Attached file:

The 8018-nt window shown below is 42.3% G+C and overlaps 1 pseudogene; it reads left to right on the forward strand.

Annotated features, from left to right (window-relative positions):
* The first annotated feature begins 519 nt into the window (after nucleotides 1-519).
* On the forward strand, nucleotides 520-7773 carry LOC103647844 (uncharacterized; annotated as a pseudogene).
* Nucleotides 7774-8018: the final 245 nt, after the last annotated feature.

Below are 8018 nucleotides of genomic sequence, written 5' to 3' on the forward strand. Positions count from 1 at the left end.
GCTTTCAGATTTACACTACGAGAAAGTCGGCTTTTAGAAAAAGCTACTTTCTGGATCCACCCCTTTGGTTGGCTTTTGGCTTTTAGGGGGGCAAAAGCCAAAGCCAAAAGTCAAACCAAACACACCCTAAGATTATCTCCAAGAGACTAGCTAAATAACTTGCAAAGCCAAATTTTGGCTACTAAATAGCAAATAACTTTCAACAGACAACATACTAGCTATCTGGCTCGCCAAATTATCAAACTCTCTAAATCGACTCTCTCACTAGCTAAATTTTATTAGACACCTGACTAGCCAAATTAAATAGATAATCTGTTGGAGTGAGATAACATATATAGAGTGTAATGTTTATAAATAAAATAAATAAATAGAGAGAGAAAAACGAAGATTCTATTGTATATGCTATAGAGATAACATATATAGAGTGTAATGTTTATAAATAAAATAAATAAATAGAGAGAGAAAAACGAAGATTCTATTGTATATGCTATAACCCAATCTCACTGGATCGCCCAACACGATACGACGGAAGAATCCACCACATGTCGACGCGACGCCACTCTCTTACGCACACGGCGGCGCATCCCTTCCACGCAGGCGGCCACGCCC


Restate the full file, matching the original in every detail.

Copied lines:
The 8018-nt window shown below is 42.3% G+C and overlaps 1 pseudogene; it reads left to right on the forward strand.

Annotated features, from left to right (window-relative positions):
* The first annotated feature begins 519 nt into the window (after nucleotides 1-519).
* On the forward strand, nucleotides 520-7773 carry LOC103647844 (uncharacterized; annotated as a pseudogene).
* Nucleotides 7774-8018: the final 245 nt, after the last annotated feature.

Below are 8018 nucleotides of genomic sequence, written 5' to 3' on the forward strand. Positions count from 1 at the left end.
GCTTTCAGATTTACACTACGAGAAAGTCGGCTTTTAGAAAAAGCTACTTTCTGGATCCACCCCTTTGGTTGGCTTTTGGCTTTTAGGGGGGCAAAAGCCAAAGCCAAAAGTCAAACCAAACACACCCTAAGATTATCTCCAAGAGACTAGCTAAATAACTTGCAAAGCCAAATTTTGGCTACTAAATAGCAAATAACTTTCAACAGACAACATACTAGCTATCTGGCTCGCCAAATTATCAAACTCTCTAAATCGACTCTCTCACTAGCTAAATTTTATTAGACACCTGACTAGCCAAATTAAATAGATAATCTGTTGGAGTGAGATAACATATATAGAGTGTAATGTTTATAAATAAAATAAATAAATAGAGAGAGAAAAACGAAGATTCTATTGTATATGCTATAGAGATAACATATATAGAGTGTAATGTTTATAAATAAAATAAATAAATAGAGAGAGAAAAACGAAGATTCTATTGTATATGCTATAACCCAATCTCACTGGATCGCCCAACACGATACGACGGAAGAATCCACCACATGTCGACGCGACGCCACTCTCTTACGCACACGGCGGCGCATCCCTTCCACGCAGGCGGCCACGCCC